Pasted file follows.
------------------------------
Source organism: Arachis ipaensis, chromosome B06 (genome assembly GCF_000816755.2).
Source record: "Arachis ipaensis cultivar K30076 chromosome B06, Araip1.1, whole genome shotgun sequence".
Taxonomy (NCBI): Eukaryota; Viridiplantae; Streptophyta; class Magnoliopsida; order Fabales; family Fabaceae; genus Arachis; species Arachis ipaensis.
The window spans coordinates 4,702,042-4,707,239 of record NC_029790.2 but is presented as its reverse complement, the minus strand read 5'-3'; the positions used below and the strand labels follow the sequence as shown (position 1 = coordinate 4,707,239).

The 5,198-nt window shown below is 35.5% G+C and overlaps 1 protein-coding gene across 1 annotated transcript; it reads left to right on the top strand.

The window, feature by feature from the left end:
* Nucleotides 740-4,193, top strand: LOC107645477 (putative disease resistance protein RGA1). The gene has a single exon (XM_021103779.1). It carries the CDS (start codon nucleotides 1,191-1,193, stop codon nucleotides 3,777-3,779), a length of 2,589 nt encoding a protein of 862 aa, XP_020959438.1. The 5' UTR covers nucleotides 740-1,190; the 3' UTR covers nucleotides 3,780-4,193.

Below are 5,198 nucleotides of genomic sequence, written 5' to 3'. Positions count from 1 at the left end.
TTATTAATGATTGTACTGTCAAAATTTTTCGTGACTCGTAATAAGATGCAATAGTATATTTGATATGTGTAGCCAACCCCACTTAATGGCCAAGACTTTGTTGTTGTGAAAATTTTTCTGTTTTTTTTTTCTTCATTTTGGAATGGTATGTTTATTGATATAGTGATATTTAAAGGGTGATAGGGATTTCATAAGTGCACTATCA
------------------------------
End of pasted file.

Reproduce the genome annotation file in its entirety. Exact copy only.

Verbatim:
Source organism: Arachis ipaensis, chromosome B06 (genome assembly GCF_000816755.2).
Source record: "Arachis ipaensis cultivar K30076 chromosome B06, Araip1.1, whole genome shotgun sequence".
Taxonomy (NCBI): Eukaryota; Viridiplantae; Streptophyta; class Magnoliopsida; order Fabales; family Fabaceae; genus Arachis; species Arachis ipaensis.
The window spans coordinates 4,702,042-4,707,239 of record NC_029790.2 but is presented as its reverse complement, the minus strand read 5'-3'; the positions used below and the strand labels follow the sequence as shown (position 1 = coordinate 4,707,239).

The 5,198-nt window shown below is 35.5% G+C and overlaps 1 protein-coding gene across 1 annotated transcript; it reads left to right on the top strand.

The window, feature by feature from the left end:
* Nucleotides 740-4,193, top strand: LOC107645477 (putative disease resistance protein RGA1). The gene has a single exon (XM_021103779.1). It carries the CDS (start codon nucleotides 1,191-1,193, stop codon nucleotides 3,777-3,779), a length of 2,589 nt encoding a protein of 862 aa, XP_020959438.1. The 5' UTR covers nucleotides 740-1,190; the 3' UTR covers nucleotides 3,780-4,193.

Below are 5,198 nucleotides of genomic sequence, written 5' to 3'. Positions count from 1 at the left end.
TTATTAATGATTGTACTGTCAAAATTTTTCGTGACTCGTAATAAGATGCAATAGTATATTTGATATGTGTAGCCAACCCCACTTAATGGCCAAGACTTTGTTGTTGTGAAAATTTTTCTGTTTTTTTTTTCTTCATTTTGGAATGGTATGTTTATTGATATAGTGATATTTAAAGGGTGATAGGGATTTCATAAGTGCACTATCA